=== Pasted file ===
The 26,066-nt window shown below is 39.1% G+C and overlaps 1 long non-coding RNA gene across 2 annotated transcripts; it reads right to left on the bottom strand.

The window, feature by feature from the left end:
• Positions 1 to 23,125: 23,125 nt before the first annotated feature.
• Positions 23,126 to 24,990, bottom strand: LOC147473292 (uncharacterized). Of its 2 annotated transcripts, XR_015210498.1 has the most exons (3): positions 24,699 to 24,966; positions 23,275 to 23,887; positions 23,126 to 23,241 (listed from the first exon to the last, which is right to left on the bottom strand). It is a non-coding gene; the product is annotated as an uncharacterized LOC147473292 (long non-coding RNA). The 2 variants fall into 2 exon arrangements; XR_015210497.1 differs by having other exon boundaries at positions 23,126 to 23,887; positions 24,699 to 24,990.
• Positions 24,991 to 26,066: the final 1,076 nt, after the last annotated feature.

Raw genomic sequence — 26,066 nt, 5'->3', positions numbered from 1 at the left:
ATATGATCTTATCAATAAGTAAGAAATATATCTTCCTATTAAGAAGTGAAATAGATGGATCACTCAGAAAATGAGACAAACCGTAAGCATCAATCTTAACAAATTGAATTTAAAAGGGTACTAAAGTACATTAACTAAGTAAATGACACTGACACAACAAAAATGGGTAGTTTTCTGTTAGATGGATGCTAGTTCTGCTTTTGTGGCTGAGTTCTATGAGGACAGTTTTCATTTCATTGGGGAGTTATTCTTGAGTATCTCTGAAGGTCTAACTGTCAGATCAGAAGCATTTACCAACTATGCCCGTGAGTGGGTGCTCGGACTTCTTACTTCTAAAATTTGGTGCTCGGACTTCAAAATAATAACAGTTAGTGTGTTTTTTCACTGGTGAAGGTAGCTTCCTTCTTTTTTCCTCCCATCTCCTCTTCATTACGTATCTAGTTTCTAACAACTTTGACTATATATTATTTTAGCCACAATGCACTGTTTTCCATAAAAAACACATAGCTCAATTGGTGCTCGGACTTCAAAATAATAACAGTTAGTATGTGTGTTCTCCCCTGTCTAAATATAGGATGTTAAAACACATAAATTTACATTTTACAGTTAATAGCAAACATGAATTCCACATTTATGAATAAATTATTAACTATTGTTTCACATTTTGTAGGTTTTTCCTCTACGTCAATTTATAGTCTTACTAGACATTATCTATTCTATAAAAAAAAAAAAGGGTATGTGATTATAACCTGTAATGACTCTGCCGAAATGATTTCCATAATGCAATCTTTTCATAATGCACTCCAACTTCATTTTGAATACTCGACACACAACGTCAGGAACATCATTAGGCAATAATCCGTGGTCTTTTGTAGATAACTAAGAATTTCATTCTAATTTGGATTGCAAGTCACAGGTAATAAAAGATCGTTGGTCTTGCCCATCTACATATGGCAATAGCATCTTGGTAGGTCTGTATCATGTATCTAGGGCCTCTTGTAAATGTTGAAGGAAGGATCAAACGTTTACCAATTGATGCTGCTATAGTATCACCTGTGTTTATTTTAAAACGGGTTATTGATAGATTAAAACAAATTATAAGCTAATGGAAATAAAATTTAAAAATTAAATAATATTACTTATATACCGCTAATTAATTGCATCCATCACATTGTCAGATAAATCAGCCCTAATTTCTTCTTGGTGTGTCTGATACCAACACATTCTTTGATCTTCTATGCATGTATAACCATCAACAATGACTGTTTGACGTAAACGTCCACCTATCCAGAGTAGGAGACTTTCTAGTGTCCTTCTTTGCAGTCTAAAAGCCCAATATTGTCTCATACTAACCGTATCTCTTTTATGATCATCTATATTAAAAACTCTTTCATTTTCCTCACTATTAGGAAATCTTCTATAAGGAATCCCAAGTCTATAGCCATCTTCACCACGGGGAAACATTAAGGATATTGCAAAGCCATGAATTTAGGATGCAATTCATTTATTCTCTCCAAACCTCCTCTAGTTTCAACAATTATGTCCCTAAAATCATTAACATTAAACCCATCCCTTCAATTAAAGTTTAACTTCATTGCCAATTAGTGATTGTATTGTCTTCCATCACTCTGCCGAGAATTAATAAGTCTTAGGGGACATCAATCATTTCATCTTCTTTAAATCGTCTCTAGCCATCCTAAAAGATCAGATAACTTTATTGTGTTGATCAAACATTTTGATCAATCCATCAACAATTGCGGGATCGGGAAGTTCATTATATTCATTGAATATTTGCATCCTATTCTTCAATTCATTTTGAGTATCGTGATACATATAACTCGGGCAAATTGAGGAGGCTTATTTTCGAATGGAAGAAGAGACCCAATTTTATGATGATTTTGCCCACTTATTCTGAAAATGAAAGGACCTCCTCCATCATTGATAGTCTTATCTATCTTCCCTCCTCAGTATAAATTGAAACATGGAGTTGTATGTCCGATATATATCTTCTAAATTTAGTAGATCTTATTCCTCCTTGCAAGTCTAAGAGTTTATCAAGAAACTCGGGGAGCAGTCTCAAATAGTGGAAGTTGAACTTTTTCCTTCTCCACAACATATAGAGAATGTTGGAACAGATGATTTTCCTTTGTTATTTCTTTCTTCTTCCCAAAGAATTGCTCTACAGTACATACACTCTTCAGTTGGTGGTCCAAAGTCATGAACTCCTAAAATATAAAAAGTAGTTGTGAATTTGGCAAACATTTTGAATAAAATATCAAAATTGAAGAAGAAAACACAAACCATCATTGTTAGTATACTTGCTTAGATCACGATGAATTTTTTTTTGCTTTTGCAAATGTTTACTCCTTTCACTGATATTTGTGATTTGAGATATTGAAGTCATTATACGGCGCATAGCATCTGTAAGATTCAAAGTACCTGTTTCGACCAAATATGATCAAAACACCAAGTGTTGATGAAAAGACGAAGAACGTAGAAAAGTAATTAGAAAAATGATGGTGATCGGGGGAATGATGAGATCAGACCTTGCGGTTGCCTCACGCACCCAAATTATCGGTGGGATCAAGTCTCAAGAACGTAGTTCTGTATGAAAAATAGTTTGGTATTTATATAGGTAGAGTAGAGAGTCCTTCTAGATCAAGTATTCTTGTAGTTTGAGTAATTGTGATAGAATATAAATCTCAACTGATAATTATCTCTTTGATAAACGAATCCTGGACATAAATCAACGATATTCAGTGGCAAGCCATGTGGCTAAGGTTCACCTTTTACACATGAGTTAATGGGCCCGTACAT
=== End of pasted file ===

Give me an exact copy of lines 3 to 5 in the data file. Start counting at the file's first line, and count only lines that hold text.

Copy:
• Positions 1 to 23,125: 23,125 nt before the first annotated feature.
• Positions 23,126 to 24,990, bottom strand: LOC147473292 (uncharacterized). Of its 2 annotated transcripts, XR_015210498.1 has the most exons (3): positions 24,699 to 24,966; positions 23,275 to 23,887; positions 23,126 to 23,241 (listed from the first exon to the last, which is right to left on the bottom strand). It is a non-coding gene; the product is annotated as an uncharacterized LOC147473292 (long non-coding RNA). The 2 variants fall into 2 exon arrangements; XR_015210497.1 differs by having other exon boundaries at positions 23,126 to 23,887; positions 24,699 to 24,990.
• Positions 24,991 to 26,066: the final 1,076 nt, after the last annotated feature.